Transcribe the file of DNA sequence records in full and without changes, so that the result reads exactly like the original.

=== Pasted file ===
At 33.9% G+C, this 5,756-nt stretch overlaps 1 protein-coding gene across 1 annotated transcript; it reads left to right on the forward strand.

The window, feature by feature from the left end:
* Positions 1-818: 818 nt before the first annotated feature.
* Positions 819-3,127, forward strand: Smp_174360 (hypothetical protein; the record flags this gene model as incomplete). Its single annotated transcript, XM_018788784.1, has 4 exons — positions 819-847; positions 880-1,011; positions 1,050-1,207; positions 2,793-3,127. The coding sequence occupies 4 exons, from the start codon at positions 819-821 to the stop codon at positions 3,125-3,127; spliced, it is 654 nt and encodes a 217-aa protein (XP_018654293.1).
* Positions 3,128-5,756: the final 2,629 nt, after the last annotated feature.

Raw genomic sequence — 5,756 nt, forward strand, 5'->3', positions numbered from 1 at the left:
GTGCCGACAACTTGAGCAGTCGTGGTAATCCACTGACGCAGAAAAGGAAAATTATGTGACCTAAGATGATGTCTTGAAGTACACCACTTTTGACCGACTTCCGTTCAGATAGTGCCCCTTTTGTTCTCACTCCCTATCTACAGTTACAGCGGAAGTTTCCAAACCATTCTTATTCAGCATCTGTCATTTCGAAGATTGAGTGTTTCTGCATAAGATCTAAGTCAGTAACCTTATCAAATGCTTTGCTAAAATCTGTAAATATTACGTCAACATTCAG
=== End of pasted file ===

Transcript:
At 33.9% G+C, this 5,756-nt stretch overlaps 1 protein-coding gene across 1 annotated transcript; it reads left to right on the forward strand.

The window, feature by feature from the left end:
* Positions 1-818: 818 nt before the first annotated feature.
* Positions 819-3,127, forward strand: Smp_174360 (hypothetical protein; the record flags this gene model as incomplete). Its single annotated transcript, XM_018788784.1, has 4 exons — positions 819-847; positions 880-1,011; positions 1,050-1,207; positions 2,793-3,127. The coding sequence occupies 4 exons, from the start codon at positions 819-821 to the stop codon at positions 3,125-3,127; spliced, it is 654 nt and encodes a 217-aa protein (XP_018654293.1).
* Positions 3,128-5,756: the final 2,629 nt, after the last annotated feature.

Raw genomic sequence — 5,756 nt, forward strand, 5'->3', positions numbered from 1 at the left:
GTGCCGACAACTTGAGCAGTCGTGGTAATCCACTGACGCAGAAAAGGAAAATTATGTGACCTAAGATGATGTCTTGAAGTACACCACTTTTGACCGACTTCCGTTCAGATAGTGCCCCTTTTGTTCTCACTCCCTATCTACAGTTACAGCGGAAGTTTCCAAACCATTCTTATTCAGCATCTGTCATTTCGAAGATTGAGTGTTTCTGCATAAGATCTAAGTCAGTAACCTTATCAAATGCTTTGCTAAAATCTGTAAATATTACGTCAACATTCAG